1. ## Dividing a quadratic by a linear.

2. Factorise both the numerator and denominator.

Numerator:

$\displaystyle 2x^2-x-3$

That can be factorised to: $\displaystyle (x+1)(2x-3)$

Denominator:

$\displaystyle x-1$

That can be factorised to: $\displaystyle (x+1)(x-1)$

Now we have a fraction that looks like this:

$\displaystyle \frac{(x+1)(2x-3)}{(x+1)(x-1)}$

Now have a think of what you do next....

3. Originally Posted by jgv115
Factorise both the numerator and denominator.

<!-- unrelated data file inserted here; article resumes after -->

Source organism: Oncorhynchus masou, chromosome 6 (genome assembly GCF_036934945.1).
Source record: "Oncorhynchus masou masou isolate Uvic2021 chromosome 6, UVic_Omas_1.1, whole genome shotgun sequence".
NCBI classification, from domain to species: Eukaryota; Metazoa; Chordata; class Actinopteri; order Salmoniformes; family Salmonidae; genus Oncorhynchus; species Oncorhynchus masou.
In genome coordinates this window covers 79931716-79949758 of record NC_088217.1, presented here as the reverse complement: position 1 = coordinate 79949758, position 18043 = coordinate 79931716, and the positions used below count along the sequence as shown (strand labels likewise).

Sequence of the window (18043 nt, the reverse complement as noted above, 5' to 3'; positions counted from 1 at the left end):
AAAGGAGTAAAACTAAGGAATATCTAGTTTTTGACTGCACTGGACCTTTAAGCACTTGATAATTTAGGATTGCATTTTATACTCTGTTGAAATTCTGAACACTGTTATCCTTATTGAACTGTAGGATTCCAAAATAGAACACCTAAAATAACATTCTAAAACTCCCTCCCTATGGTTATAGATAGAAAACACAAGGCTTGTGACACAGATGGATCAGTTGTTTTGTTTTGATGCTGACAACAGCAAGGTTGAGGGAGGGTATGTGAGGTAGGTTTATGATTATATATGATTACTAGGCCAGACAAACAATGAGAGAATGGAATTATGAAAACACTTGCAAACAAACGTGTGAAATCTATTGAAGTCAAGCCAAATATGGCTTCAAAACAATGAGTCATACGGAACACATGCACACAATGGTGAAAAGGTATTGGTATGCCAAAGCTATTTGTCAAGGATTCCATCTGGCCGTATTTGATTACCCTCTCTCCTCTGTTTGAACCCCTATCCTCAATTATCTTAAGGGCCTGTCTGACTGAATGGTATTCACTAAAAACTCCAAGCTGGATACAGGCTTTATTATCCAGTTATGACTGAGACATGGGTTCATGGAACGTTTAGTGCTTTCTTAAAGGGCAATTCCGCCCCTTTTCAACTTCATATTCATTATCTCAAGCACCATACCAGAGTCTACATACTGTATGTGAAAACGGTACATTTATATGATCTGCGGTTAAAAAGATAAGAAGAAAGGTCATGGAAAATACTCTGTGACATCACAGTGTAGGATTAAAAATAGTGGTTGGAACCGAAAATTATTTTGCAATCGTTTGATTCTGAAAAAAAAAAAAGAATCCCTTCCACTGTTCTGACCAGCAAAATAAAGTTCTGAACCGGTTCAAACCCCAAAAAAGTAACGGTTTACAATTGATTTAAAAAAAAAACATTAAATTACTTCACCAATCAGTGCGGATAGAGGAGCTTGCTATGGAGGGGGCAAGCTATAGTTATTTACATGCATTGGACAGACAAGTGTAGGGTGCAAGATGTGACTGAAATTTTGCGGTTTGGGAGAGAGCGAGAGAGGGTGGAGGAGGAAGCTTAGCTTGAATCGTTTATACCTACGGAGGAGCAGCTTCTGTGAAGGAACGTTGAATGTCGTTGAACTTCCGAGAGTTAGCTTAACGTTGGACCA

Numerator:

$\displaystyle 2x^2-x-3$

That can be factorised to: $\displaystyle (x+1)(2x-3)$

Denominator:

$\displaystyle x-1$

That can be factorised to: $\displaystyle (x+1)(x-1)$
No, it can't! You were thinking of $\displaystyle x^2- 1$.

Now we have a fraction that looks like this:

$\displaystyle \frac{(x+1)(2x-3)}{(x+1)(x-1)}$

Now have a think of what you do next....
That should be $\displaystyle \frac{(x+1)(2x-3)}{x-1}$

By the way, wonderd, you never did say what you wanted to do with that expression!

4. Originally Posted by wonderd